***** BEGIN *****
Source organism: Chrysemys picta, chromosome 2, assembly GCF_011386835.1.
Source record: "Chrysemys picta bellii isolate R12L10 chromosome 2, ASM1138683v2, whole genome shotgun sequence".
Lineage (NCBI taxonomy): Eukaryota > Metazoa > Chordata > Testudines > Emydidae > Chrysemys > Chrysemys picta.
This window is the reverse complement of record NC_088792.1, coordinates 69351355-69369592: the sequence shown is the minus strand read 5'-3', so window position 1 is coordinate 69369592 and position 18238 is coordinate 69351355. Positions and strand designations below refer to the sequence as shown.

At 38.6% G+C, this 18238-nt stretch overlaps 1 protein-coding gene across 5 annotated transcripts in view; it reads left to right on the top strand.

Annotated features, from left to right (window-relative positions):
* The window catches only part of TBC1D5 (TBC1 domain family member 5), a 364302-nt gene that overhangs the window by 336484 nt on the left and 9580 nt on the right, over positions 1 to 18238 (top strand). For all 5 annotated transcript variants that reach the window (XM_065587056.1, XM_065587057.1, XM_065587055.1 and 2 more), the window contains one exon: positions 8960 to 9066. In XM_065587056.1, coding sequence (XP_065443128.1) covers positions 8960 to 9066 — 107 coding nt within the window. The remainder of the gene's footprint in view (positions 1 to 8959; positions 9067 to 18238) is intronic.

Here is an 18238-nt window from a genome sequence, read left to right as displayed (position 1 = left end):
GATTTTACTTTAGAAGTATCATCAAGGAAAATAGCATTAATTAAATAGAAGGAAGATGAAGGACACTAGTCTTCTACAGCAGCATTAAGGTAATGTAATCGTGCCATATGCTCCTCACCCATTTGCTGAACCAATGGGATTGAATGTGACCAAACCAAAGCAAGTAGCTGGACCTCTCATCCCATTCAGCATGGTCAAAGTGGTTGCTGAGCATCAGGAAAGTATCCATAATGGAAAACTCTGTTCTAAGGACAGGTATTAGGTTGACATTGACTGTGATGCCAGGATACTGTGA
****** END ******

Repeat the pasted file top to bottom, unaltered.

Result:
Source organism: Chrysemys picta, chromosome 2, assembly GCF_011386835.1.
Source record: "Chrysemys picta bellii isolate R12L10 chromosome 2, ASM1138683v2, whole genome shotgun sequence".
Lineage (NCBI taxonomy): Eukaryota > Metazoa > Chordata > Testudines > Emydidae > Chrysemys > Chrysemys picta.
This window is the reverse complement of record NC_088792.1, coordinates 69351355-69369592: the sequence shown is the minus strand read 5'-3', so window position 1 is coordinate 69369592 and position 18238 is coordinate 69351355. Positions and strand designations below refer to the sequence as shown.

At 38.6% G+C, this 18238-nt stretch overlaps 1 protein-coding gene across 5 annotated transcripts in view; it reads left to right on the top strand.

Annotated features, from left to right (window-relative positions):
* The window catches only part of TBC1D5 (TBC1 domain family member 5), a 364302-nt gene that overhangs the window by 336484 nt on the left and 9580 nt on the right, over positions 1 to 18238 (top strand). For all 5 annotated transcript variants that reach the window (XM_065587056.1, XM_065587057.1, XM_065587055.1 and 2 more), the window contains one exon: positions 8960 to 9066. In XM_065587056.1, coding sequence (XP_065443128.1) covers positions 8960 to 9066 — 107 coding nt within the window. The remainder of the gene's footprint in view (positions 1 to 8959; positions 9067 to 18238) is intronic.

Here is an 18238-nt window from a genome sequence, read left to right as displayed (position 1 = left end):
GATTTTACTTTAGAAGTATCATCAAGGAAAATAGCATTAATTAAATAGAAGGAAGATGAAGGACACTAGTCTTCTACAGCAGCATTAAGGTAATGTAATCGTGCCATATGCTCCTCACCCATTTGCTGAACCAATGGGATTGAATGTGACCAAACCAAAGCAAGTAGCTGGACCTCTCATCCCATTCAGCATGGTCAAAGTGGTTGCTGAGCATCAGGAAAGTATCCATAATGGAAAACTCTGTTCTAAGGACAGGTATTAGGTTGACATTGACTGTGATGCCAGGATACTGTGA